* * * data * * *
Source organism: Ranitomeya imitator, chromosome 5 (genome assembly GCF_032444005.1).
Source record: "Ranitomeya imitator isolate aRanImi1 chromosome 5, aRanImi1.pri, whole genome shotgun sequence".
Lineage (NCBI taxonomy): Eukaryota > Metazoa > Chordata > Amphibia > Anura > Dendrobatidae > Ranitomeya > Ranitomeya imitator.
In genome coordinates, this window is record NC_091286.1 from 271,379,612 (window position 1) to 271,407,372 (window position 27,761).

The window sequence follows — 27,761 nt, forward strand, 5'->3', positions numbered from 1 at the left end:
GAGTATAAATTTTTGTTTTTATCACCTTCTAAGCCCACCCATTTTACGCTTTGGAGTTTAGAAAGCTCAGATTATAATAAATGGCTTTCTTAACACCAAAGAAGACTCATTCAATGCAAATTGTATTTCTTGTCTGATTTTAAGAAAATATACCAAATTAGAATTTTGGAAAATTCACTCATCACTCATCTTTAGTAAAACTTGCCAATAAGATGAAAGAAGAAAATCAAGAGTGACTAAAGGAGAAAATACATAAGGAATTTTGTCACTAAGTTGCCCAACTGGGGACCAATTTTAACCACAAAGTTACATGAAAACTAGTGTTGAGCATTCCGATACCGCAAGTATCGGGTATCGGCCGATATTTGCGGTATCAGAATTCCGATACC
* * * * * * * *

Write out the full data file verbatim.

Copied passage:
Source organism: Ranitomeya imitator, chromosome 5 (genome assembly GCF_032444005.1).
Source record: "Ranitomeya imitator isolate aRanImi1 chromosome 5, aRanImi1.pri, whole genome shotgun sequence".
Lineage (NCBI taxonomy): Eukaryota > Metazoa > Chordata > Amphibia > Anura > Dendrobatidae > Ranitomeya > Ranitomeya imitator.
In genome coordinates, this window is record NC_091286.1 from 271,379,612 (window position 1) to 271,407,372 (window position 27,761).

The window sequence follows — 27,761 nt, forward strand, 5'->3', positions numbered from 1 at the left end:
GAGTATAAATTTTTGTTTTTATCACCTTCTAAGCCCACCCATTTTACGCTTTGGAGTTTAGAAAGCTCAGATTATAATAAATGGCTTTCTTAACACCAAAGAAGACTCATTCAATGCAAATTGTATTTCTTGTCTGATTTTAAGAAAATATACCAAATTAGAATTTTGGAAAATTCACTCATCACTCATCTTTAGTAAAACTTGCCAATAAGATGAAAGAAGAAAATCAAGAGTGACTAAAGGAGAAAATACATAAGGAATTTTGTCACTAAGTTGCCCAACTGGGGACCAATTTTAACCACAAAGTTACATGAAAACTAGTGTTGAGCATTCCGATACCGCAAGTATCGGGTATCGGCCGATATTTGCGGTATCAGAATTCCGATACC